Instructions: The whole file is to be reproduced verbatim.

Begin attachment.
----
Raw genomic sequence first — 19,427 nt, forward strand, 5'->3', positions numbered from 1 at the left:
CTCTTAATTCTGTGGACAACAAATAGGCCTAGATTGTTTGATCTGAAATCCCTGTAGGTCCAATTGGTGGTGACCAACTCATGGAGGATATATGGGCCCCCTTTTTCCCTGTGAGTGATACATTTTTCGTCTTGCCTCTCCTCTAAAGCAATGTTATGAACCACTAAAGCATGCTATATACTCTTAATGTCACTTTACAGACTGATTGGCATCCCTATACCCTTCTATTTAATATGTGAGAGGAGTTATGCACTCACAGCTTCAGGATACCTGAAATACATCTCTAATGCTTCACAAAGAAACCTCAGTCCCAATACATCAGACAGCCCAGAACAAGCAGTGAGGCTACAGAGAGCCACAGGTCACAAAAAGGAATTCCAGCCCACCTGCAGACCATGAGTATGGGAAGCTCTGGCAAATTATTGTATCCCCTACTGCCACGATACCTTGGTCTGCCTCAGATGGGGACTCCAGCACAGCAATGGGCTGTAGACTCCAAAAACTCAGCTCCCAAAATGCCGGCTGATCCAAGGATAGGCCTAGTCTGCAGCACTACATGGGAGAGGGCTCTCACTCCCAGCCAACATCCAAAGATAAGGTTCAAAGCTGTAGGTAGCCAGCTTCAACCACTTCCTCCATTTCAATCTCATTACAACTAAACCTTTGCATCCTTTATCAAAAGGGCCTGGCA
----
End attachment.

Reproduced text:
Raw genomic sequence first — 19,427 nt, forward strand, 5'->3', positions numbered from 1 at the left:
CTCTTAATTCTGTGGACAACAAATAGGCCTAGATTGTTTGATCTGAAATCCCTGTAGGTCCAATTGGTGGTGACCAACTCATGGAGGATATATGGGCCCCCTTTTTCCCTGTGAGTGATACATTTTTCGTCTTGCCTCTCCTCTAAAGCAATGTTATGAACCACTAAAGCATGCTATATACTCTTAATGTCACTTTACAGACTGATTGGCATCCCTATACCCTTCTATTTAATATGTGAGAGGAGTTATGCACTCACAGCTTCAGGATACCTGAAATACATCTCTAATGCTTCACAAAGAAACCTCAGTCCCAATACATCAGACAGCCCAGAACAAGCAGTGAGGCTACAGAGAGCCACAGGTCACAAAAAGGAATTCCAGCCCACCTGCAGACCATGAGTATGGGAAGCTCTGGCAAATTATTGTATCCCCTACTGCCACGATACCTTGGTCTGCCTCAGATGGGGACTCCAGCACAGCAATGGGCTGTAGACTCCAAAAACTCAGCTCCCAAAATGCCGGCTGATCCAAGGATAGGCCTAGTCTGCAGCACTACATGGGAGAGGGCTCTCACTCCCAGCCAACATCCAAAGATAAGGTTCAAAGCTGTAGGTAGCCAGCTTCAACCACTTCCTCCATTTCAATCTCATTACAACTAAACCTTTGCATCCTTTATCAAAAGGGCCTGGCA